… to an actual, honest-to-goodness, by-god semblance of Spring around here… By which I mean the average temperature has inched up a few degrees, on average… It’s still too cold for any extended time outdoors, without standing under anything less than a burning man celebration… But the spring astrophotography season is creeping ever closer. I can’t wait… Gonna try my hand at some DSO’s this year. That’s deep space objects, for those of you who don’t reside quite as far off-planet as I do. Meanwhile, a picture from the high plains of California’s Yosemite National Park… Just looking at it makes me thirsty… Advertisements
On this date in 1890, Yosemite National Park was established by Congress… …and they haven’t done a whole lot worth celebrating since that date… I know this is a gross generalization, and a complete misstatement of all the things that may have happened since then… but that’s the kind of malaise the current Congress has been inflicting us with, for what seems like forever!!! And now there are people who would undo even this rather grandiose (but necessary) design. It makes you want to weep…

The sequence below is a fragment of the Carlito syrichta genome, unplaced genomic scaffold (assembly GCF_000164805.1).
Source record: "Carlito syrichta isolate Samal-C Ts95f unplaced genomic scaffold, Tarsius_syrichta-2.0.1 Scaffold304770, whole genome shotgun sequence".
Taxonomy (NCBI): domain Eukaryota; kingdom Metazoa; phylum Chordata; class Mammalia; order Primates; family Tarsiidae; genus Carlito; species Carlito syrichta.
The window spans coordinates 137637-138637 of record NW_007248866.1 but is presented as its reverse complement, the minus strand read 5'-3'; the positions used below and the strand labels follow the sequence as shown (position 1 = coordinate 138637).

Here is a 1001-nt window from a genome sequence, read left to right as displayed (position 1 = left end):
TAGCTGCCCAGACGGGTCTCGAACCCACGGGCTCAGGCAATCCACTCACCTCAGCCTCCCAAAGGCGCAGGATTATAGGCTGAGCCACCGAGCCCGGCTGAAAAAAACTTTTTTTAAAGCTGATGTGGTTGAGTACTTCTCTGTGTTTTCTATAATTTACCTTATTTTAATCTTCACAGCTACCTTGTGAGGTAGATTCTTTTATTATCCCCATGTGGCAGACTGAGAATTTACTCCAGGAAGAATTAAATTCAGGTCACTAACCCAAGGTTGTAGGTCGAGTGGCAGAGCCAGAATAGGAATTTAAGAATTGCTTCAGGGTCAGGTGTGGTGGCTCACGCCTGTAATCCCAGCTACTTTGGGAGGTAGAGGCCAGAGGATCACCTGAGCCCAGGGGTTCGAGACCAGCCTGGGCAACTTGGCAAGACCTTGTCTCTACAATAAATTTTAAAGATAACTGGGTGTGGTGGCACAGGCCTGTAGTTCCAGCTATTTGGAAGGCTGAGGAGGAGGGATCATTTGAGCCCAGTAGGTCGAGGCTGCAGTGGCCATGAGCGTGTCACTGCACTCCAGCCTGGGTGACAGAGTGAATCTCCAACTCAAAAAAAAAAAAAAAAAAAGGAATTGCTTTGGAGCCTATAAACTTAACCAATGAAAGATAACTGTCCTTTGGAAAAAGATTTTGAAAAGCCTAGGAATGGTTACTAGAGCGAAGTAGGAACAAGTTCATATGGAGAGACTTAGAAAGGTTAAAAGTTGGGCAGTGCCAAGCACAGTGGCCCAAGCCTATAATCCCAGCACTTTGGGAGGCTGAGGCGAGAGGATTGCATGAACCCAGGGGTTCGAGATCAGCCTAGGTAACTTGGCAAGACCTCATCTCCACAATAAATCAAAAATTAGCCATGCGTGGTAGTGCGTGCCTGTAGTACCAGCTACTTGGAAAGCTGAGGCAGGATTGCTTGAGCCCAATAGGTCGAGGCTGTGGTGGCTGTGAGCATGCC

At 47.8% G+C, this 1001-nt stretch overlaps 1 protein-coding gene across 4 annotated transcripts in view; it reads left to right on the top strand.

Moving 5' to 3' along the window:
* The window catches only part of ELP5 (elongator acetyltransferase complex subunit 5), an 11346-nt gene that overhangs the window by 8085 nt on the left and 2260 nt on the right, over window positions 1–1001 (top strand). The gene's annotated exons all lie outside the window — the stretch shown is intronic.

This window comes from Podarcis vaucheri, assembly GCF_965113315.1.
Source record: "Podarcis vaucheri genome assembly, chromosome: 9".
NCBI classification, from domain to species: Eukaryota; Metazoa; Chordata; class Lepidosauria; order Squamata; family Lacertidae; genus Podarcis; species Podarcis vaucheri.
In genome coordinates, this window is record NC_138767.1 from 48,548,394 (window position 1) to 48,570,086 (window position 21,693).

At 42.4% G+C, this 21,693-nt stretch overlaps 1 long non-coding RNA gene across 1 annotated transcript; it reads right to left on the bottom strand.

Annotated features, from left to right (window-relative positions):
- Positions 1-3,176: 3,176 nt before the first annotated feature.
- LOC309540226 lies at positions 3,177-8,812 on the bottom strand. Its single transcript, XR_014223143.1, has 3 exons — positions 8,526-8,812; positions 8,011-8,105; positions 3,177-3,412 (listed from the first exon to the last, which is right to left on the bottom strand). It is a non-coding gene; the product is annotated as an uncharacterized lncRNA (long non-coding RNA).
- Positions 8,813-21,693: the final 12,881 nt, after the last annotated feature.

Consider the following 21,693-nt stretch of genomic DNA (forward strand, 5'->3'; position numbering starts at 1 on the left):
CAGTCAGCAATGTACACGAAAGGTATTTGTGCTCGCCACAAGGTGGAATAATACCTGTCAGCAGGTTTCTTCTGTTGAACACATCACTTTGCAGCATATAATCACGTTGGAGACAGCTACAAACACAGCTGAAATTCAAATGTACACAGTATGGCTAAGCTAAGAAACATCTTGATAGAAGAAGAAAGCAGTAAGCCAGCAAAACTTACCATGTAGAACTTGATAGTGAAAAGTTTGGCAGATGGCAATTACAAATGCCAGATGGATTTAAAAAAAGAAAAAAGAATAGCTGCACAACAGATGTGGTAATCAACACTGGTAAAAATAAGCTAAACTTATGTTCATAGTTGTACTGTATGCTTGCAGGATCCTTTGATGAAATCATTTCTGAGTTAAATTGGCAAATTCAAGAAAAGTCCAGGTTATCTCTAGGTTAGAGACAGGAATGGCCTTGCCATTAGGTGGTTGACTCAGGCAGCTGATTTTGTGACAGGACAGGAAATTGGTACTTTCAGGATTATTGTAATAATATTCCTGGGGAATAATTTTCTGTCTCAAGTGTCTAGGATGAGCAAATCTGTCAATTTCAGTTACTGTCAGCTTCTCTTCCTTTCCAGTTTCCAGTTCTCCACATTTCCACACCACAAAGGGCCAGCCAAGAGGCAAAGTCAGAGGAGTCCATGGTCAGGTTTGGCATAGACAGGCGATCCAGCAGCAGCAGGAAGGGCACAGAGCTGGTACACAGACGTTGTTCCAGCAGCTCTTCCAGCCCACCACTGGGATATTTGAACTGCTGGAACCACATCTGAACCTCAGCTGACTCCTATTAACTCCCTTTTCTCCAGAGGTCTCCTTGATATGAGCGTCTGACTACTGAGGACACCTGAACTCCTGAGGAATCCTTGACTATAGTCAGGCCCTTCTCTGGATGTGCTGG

… to one of my favorite places on the planet. On this day in 1864, President Abraham Lincoln signed an order granting the Yosemite Valley to the state of California, for “public use, resort, and recreation.” The Yosemite Land Grant of 1864 marked the first time the federal government set aside land specifically for preservation and recreational use. The land wasn’t designated as our first national park until later that same year.
… to the Yosemite Valley, set aside on this date for “public use, resort and restoration…” by Abraham Lincoln, in 1864. Though it wasn’t until 1872 that competing claims were voided, and Yosemite was declared the nation’s first National Park. Unless you’re Yellowstone National Park, which claims first honors. So, do we go by the date the land was set aside, or do we go with the date someone decided to call it a “national” park… Ultimately the argument is meaningless, pointless and less than important. What is important is that the land was set aside. And that it’s still there, for all to enjoy and be restored by. Go and see it while you still can. There are entirely too many people out there who want to see the land exploited, the benefit of their own personal-type pockets… All images by Moi.